On defendant’s appeal from a jury verdict in plaintiff’s favor, defendant renewed his objection to the admission of the records. The Appellate Division rejected the argument. After surveying “inconsistent” rulings made by other courts, the Second Department “reaffirm[ed]; that a physician’s office records, supported by the statutory foundations set forth in CPLR 4518 (a), are admissible in evidence as business records.” (130 AD2d at 230-231.) “Similar to hospital records, it is the business and duty of a physician to diagnose and treat a patient’s illness. Therefore, entries in the office records germane to diagnosis and treatment are admissible, including medical opinions and conclusions.” (Id. at 231 [emphasis added];.)

Since the decision in Wilson v Bodian, the Second Department has not consistently followed the last part of its ruling. In some cases, it continues to hold that a doctor’s office records, including “the medical opinions contained therein,” are properly admissible as evidence if “germane to the diagnosis and treatment” of the doctor’s patient. (See Murray v Weisenfeld, 37 AD3d 432, 433 [2d Dept 2007];.)

Other decisions take a very different approach. In Wagman v Bradshaw (292 AD2d 84 [2d Dept 2002]), for example, the Court drew a distinction between admissible medical records containing the results of specified medical tests (e.g., MRIs), and subjective opinion evidence interpreting the MRI test results in “a written report prepared by a nontestifying healthcare professional.” (292 AD2d at 88.) According to the Court’s decision in Wagman, such a report would be deemed “patently inadmissible hearsay as the declarant, the preparer of the report, is unavailable for cross-examination.” (Id.)

Similarly, in Daniels v Simon (99 AD3d 658 [2d Dept 2012]), the Second Department held that the Supreme Court “correctly declined to admit into evidence various medical reports prepared by physicians who examined Deborah Daniels on behalf of her insurance carrier. The reports of these nontestifying physicians were inadmissible because the physicians were unavailable for cross-examination.” (99 AD3d at 660, citing inter alia Wagman v Bradshaw.) Without mentioning Wilson v Bodian, the Court in Daniels v Simon concluded that a medical report “is not admissible as a business record where, as here, it contains the physician’s opinion or expert proof.” (Id.)

{**43 Misc 3d at 732}Plaintiff’s proof of medical necessity in this case rests entirely upon post-IME reports, containing the treating doctor’s findings and opinions respecting the need for continued physical therapy treatments. Consequently, under the principles announced in Wagman v Bradshaw and its progeny, defendant could have objected to the submission of the reports prepared by Dr. Demetrius unless he could be cross-examined about his findings and opinions. Had defendant made such an objection in advance of trial, the parties could have obtained an in limine ruling from the court, and, depending upon the court’s ruling, they could have adjusted their presentations accordingly.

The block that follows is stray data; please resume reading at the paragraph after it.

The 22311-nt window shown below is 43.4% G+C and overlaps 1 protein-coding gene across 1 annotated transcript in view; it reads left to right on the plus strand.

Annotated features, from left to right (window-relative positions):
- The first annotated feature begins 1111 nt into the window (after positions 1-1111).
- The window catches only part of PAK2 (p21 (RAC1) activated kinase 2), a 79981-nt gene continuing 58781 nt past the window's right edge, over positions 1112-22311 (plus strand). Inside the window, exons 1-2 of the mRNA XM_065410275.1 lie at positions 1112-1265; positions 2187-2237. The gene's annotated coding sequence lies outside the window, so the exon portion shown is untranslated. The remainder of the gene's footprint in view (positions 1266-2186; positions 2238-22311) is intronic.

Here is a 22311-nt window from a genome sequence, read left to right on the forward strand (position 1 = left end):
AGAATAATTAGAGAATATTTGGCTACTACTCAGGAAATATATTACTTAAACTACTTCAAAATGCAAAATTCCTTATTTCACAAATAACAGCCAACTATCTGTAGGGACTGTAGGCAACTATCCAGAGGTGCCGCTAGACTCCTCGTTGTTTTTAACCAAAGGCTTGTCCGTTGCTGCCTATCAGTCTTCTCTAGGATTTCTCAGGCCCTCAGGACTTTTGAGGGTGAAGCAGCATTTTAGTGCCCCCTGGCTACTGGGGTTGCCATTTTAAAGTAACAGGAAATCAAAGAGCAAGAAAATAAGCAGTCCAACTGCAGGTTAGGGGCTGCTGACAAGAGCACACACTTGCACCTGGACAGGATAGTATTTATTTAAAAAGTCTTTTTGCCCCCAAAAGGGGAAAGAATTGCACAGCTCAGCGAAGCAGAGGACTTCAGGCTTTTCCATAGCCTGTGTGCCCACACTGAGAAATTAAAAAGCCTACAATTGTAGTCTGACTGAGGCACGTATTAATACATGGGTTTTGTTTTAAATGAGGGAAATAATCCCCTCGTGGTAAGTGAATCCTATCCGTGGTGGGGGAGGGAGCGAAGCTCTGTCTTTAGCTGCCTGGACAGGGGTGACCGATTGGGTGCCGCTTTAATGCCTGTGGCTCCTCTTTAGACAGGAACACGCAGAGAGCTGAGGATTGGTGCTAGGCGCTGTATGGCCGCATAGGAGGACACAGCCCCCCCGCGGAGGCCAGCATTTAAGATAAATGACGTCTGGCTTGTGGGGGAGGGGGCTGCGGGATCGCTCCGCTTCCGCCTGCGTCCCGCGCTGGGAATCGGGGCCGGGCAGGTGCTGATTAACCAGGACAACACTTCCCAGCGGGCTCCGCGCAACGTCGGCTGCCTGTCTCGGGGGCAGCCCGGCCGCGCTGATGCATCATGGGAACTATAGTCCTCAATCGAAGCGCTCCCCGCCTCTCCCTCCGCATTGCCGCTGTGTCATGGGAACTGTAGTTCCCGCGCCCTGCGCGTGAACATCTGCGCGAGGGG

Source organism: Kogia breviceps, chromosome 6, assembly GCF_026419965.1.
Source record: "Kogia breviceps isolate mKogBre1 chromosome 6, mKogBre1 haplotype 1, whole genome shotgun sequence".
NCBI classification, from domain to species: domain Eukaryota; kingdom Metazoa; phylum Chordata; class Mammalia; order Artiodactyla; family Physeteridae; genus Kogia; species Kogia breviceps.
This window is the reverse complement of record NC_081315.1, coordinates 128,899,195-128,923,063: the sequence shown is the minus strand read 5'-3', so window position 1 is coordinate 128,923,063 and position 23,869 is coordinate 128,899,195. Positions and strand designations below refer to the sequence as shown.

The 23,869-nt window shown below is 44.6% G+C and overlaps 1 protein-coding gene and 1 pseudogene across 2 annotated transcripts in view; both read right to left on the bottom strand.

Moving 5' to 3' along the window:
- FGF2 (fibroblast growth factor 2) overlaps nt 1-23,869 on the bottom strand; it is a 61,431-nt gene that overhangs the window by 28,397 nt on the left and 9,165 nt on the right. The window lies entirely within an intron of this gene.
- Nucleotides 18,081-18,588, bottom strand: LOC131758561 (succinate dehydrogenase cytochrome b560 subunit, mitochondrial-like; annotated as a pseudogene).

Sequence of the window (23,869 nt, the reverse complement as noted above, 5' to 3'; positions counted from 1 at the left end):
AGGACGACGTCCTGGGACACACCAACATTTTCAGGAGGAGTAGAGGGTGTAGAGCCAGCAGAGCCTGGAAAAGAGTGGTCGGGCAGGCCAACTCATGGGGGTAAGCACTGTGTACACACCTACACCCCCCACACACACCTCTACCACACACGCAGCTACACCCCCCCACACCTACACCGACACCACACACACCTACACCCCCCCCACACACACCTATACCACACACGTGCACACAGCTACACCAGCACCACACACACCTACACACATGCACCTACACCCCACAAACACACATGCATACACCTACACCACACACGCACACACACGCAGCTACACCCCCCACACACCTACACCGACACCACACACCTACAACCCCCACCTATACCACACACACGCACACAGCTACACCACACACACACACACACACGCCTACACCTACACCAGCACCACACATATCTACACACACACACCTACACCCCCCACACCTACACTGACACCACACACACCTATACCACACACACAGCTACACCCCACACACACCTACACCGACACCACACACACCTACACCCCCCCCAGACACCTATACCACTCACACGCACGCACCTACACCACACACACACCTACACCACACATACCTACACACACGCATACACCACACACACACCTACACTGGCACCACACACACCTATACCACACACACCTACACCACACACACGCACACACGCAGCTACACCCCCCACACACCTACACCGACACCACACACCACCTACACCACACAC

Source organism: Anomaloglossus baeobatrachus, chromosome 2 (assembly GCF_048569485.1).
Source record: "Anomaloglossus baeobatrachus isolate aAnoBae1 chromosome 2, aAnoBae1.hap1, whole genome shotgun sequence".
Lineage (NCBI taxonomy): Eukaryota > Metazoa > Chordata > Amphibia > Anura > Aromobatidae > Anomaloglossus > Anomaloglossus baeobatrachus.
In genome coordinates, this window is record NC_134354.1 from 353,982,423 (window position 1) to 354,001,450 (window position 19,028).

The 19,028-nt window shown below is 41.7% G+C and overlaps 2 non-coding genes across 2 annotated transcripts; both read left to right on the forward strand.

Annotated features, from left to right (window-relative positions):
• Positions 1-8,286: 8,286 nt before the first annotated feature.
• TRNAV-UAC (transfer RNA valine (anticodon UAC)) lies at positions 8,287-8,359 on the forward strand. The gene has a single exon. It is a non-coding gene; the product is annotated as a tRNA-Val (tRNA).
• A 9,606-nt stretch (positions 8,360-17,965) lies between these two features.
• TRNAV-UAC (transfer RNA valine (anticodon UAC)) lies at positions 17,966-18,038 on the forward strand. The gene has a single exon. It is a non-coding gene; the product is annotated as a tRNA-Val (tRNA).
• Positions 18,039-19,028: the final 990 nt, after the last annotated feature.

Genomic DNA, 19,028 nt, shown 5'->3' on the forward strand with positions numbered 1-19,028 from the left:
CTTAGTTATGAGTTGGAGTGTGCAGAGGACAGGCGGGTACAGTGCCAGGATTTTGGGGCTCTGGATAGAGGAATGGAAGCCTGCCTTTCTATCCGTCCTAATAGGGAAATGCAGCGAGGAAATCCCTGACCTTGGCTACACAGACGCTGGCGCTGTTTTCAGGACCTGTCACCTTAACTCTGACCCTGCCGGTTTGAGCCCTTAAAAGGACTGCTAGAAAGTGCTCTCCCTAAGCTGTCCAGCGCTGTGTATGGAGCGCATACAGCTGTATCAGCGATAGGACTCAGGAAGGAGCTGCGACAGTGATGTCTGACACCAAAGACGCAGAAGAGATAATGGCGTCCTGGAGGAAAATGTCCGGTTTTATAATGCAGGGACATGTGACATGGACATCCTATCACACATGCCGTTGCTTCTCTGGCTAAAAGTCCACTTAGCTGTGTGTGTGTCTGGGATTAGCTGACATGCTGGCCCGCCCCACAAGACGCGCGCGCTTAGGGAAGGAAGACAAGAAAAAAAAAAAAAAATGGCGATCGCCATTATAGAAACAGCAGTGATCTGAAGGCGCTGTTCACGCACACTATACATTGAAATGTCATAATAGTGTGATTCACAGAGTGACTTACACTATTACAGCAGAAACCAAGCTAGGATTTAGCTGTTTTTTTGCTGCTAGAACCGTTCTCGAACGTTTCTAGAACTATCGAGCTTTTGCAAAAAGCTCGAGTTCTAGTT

[2]; But defendant voiced no such objection. To the contrary, the post-IME records were part of a stipulated package of medical records that both sides deemed relevant to the issue at hand. In view of that stipulation, this court need not weigh in, at this time, on whether Wilson or Wagman should be followed in no-fault matters where the plaintiff offers medical record evidence of post-IME medical treatments which includes an uncalled treating doctor’s opinions. To the extent that the subject reports contain examination findings respecting Mr. Fernandez’s condition subsequent to the date of the last IME, the reports are clearly admissible as records “germane to diagnosis and treatment.” (Wilson v Bodian at 231.) To the extent the reports can be read as expressing an opinion regarding the patient’s need for additional physical therapy treatments, in the absence of objection that opinion may be weighed, along with the other evidence, in determining whether plaintiff met its burden of establishing the medical necessity of the post-IME treatments.

However, that conclusion does not end the court’s analysis. Although plaintiff’s proof of post-IME examinations by Dr. Demetrius might be enough to make out a prima facie case for medical necessity under Amato, submission of those records, without supporting testimony from Dr. Demetrius, raises a second issue, namely, whether the court should draw a negative inference from plaintiff’s decision to not call Dr. Demetrius as a witness.

Again, the court looks principally to Second Department rulings in related contexts. Although the leading cases do not involve no-fault matters, general principles announced in such cases have equal applicability to the case at bar.